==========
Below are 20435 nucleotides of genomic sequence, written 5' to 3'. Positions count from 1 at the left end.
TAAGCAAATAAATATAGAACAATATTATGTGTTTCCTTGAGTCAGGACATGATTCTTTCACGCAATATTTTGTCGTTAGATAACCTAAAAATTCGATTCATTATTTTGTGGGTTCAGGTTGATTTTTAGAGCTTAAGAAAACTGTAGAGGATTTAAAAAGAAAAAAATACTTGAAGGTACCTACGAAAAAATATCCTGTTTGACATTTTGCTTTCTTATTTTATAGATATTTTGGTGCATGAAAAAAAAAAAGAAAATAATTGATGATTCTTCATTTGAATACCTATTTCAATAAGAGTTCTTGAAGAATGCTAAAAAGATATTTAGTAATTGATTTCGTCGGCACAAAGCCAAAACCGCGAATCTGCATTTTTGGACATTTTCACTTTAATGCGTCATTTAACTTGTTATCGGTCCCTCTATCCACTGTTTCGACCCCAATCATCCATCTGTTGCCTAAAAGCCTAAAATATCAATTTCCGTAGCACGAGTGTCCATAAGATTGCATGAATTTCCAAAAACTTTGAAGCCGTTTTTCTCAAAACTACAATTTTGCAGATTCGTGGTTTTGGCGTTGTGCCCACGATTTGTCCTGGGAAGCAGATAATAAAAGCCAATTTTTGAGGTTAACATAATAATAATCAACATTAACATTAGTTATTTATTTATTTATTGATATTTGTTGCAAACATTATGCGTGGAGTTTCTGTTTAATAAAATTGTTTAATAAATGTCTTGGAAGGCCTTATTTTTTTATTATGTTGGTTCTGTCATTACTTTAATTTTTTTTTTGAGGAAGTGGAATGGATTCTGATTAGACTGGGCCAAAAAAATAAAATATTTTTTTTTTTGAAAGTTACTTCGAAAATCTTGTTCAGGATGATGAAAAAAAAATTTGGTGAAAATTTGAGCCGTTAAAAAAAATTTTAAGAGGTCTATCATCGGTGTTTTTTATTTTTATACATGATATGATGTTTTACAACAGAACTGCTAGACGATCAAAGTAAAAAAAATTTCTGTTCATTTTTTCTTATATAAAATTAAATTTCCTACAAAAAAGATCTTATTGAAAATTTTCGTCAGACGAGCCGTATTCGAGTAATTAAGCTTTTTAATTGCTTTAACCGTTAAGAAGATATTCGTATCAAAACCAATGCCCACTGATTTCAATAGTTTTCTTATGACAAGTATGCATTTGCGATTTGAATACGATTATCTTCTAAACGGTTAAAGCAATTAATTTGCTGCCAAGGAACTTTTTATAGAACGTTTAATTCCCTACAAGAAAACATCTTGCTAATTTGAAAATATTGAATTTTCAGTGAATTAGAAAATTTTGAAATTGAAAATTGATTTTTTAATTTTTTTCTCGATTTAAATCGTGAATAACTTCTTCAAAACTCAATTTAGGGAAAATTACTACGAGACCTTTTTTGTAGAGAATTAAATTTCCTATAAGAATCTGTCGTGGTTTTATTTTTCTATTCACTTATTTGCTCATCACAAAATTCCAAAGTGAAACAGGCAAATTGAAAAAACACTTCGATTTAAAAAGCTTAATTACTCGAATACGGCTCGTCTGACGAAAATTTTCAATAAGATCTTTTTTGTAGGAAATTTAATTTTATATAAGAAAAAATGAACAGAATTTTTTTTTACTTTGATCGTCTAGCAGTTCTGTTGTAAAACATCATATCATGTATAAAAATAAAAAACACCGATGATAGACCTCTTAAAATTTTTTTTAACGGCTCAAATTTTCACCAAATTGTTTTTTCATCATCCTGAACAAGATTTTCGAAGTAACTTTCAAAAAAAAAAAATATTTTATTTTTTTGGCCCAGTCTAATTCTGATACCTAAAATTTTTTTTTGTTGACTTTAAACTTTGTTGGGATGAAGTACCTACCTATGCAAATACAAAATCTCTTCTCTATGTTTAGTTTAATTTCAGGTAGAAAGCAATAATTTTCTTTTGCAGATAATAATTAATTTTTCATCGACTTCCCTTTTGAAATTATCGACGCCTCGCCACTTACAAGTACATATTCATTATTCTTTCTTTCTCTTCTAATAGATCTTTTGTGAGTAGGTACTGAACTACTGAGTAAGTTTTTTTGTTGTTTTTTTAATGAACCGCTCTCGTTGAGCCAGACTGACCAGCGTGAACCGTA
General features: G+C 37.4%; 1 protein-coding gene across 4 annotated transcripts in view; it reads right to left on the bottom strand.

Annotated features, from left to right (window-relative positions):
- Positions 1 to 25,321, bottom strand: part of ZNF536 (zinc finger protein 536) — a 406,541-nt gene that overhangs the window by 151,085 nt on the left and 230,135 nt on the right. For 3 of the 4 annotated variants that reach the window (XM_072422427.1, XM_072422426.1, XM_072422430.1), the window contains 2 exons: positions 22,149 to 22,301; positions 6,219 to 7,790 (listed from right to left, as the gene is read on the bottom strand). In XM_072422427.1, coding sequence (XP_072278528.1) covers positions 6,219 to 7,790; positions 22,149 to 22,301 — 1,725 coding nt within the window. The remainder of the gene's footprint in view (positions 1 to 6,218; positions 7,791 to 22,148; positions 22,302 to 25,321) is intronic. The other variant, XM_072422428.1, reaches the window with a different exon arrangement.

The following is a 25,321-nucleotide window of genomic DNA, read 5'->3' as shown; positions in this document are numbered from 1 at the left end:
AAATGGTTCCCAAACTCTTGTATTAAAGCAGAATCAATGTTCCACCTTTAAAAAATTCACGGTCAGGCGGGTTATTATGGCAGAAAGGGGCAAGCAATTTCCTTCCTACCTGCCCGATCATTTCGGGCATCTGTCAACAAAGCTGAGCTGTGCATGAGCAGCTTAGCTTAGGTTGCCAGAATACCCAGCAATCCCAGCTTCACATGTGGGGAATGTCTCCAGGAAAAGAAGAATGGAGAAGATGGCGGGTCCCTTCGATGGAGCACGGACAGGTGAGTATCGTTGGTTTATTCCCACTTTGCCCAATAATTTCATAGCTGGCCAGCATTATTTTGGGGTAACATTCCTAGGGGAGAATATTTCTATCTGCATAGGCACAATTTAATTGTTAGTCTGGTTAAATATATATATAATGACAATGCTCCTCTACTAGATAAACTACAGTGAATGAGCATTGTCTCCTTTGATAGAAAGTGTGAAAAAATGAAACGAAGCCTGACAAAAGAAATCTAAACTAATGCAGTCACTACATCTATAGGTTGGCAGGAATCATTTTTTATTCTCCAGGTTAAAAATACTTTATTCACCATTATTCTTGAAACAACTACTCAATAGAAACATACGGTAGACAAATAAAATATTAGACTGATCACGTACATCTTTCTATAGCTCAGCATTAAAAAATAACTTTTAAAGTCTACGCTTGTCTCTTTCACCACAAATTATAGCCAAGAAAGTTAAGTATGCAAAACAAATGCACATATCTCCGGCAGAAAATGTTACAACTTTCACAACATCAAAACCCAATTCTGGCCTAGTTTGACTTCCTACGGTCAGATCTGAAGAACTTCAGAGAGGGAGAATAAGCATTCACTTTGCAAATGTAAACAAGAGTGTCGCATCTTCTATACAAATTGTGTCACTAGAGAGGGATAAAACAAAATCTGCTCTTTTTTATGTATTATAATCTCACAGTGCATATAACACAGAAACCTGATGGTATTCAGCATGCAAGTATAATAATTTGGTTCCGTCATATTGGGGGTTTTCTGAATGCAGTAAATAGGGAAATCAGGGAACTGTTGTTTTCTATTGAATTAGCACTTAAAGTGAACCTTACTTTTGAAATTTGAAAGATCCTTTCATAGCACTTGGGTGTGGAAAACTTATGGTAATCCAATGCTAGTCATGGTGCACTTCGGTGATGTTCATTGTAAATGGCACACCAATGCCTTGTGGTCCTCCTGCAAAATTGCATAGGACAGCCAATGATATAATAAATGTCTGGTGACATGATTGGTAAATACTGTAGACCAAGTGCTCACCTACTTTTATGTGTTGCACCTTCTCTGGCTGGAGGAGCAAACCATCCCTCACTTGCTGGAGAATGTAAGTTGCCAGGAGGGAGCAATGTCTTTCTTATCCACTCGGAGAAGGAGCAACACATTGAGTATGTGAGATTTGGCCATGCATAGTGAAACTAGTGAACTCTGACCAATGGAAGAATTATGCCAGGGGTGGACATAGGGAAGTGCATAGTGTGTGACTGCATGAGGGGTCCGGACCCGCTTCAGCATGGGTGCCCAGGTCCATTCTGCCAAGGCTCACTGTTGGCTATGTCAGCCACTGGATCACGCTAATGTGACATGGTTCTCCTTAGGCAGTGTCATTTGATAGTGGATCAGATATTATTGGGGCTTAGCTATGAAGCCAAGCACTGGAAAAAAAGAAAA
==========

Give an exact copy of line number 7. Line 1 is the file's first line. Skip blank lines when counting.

AAATGGTTCCCAAACTCTTGTATTAAAGCAGAATCAATGTTCCACCTTTAAAAAATTCACGGTCAGGCGGGTTATTATGGCAGAAAGGGGCAAGCAATTTCCTTCCTACCTGCCCGATCATTTCGGGCATCTGTCAACAAAGCTGAGCTGTGCATGAGCAGCTTAGCTTAGGTTGCCAGAATACCCAGCAATCCCAGCTTCACATGTGGGGAATGTCTCCAGGAAAAGAAGAATGGAGAAGATGGCGGGTCCCTTCGATGGAGCACGGACAGGTGAGTATCGTTGGTTTATTCCCACTTTGCCCAATAATTTCATAGCTGGCCAGCATTATTTTGGGGTAACATTCCTAGGGGAGAATATTTCTATCTGCATAGGCACAATTTAATTGTTAGTCTGGTTAAATATATATATAATGACAATGCTCCTCTACTAGATAAACTACAGTGAATGAGCATTGTCTCCTTTGATAGAAAGTGTGAAAAAATGAAACGAAGCCTGACAAAAGAAATCTAAACTAATGCAGTCACTACATCTATAGGTTGGCAGGAATCATTTTTTATTCTCCAGGTTAAAAATACTTTATTCACCATTATTCTTGAAACAACTACTCAATAGAAACATACGGTAGACAAATAAAATATTAGACTGATCACGTACATCTTTCTATAGCTCAGCATTAAAAAATAACTTTTAAAGTCTACGCTTGTCTCTTTCACCACAAATTATAGCCAAGAAAGTTAAGTATGCAAAACAAATGCACATATCTCCGGCAGAAAATGTTACAACTTTCACAACATCAAAACCCAATTCTGGCCTAGTTTGACTTCCTACGGTCAGATCTGAAGAACTTCAGAGAGGGAGAATAAGCATTCACTTTGCAAATGTAAACAAGAGTGTCGCATCTTCTATACAAATTGTGTCACTAGAGAGGGATAAAACAAAATCTGCTCTTTTTTATGTATTATAATCTCACAGTGCATATAACACAGAAACCTGATGGTATTCAGCATGCAAGTATAATAATTTGGTTCCGTCATATTGGGGGTTTTCTGAATGCAGTAAATAGGGAAATCAGGGAACTGTTGTTTTCTATTGAATTAGCACTTAAAGTGAACCTTACTTTTGAAATTTGAAAGATCCTTTCATAGCACTTGGGTGTGGAAAACTTATGGTAATCCAATGCTAGTCATGGTGCACTTCGGTGATGTTCATTGTAAATGGCACACCAATGCCTTGTGGTCCTCCTGCAAAATTGCATAGGACAGCCAATGATATAATAAATGTCTGGTGACATGATTGGTAAATACTGTAGACCAAGTGCTCACCTACTTTTATGTGTTGCACCTTCTCTGGCTGGAGGAGCAAACCATCCCTCACTTGCTGGAGAATGTAAGTTGCCAGGAGGGAGCAATGTCTTTCTTATCCACTCGGAGAAGGAGCAACACATTGAGTATGTGAGATTTGGCCATGCATAGTGAAACTAGTGAACTCTGACCAATGGAAGAATTATGCCAGGGGTGGACATAGGGAAGTGCATAGTGTGTGACTGCATGAGGGGTCCGGACCCGCTTCAGCATGGGTGCCCAGGTCCATTCTGCCAAGGCTCACTGTTGGCTATGTCAGCCACTGGATCACGCTAATGTGACATGGTTCTCCTTAGGCAGTGTCATTTGATAGTGGATCAGATATTATTGGGGCTTAGCTATGAAGCCAAGCACTGGAAAAAAAGAAAA